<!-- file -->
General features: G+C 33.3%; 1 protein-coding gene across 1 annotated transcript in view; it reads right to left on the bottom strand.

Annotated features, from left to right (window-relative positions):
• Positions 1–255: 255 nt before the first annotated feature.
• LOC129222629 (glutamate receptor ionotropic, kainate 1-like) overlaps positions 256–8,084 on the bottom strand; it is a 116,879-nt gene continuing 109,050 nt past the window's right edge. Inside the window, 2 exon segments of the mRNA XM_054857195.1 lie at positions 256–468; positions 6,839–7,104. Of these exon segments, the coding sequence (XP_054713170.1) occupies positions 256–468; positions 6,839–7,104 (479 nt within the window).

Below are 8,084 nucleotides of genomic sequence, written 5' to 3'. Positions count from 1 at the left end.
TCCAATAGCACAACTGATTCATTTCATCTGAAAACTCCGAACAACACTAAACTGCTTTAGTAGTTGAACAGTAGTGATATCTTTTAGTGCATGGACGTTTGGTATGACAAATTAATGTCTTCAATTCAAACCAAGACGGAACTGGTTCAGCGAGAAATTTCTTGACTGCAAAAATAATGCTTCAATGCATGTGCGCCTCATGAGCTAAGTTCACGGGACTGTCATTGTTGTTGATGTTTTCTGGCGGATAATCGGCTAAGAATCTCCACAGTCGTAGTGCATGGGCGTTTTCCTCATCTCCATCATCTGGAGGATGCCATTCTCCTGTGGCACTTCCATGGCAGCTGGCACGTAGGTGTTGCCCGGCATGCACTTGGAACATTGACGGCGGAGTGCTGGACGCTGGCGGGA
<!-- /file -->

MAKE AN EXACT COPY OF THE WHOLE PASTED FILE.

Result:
General features: G+C 33.3%; 1 protein-coding gene across 1 annotated transcript in view; it reads right to left on the bottom strand.

Annotated features, from left to right (window-relative positions):
• Positions 1–255: 255 nt before the first annotated feature.
• LOC129222629 (glutamate receptor ionotropic, kainate 1-like) overlaps positions 256–8,084 on the bottom strand; it is a 116,879-nt gene continuing 109,050 nt past the window's right edge. Inside the window, 2 exon segments of the mRNA XM_054857195.1 lie at positions 256–468; positions 6,839–7,104. Of these exon segments, the coding sequence (XP_054713170.1) occupies positions 256–468; positions 6,839–7,104 (479 nt within the window).

Below are 8,084 nucleotides of genomic sequence, written 5' to 3'. Positions count from 1 at the left end.
TCCAATAGCACAACTGATTCATTTCATCTGAAAACTCCGAACAACACTAAACTGCTTTAGTAGTTGAACAGTAGTGATATCTTTTAGTGCATGGACGTTTGGTATGACAAATTAATGTCTTCAATTCAAACCAAGACGGAACTGGTTCAGCGAGAAATTTCTTGACTGCAAAAATAATGCTTCAATGCATGTGCGCCTCATGAGCTAAGTTCACGGGACTGTCATTGTTGTTGATGTTTTCTGGCGGATAATCGGCTAAGAATCTCCACAGTCGTAGTGCATGGGCGTTTTCCTCATCTCCATCATCTGGAGGATGCCATTCTCCTGTGGCACTTCCATGGCAGCTGGCACGTAGGTGTTGCCCGGCATGCACTTGGAACATTGACGGCGGAGTGCTGGACGCTGGCGGGA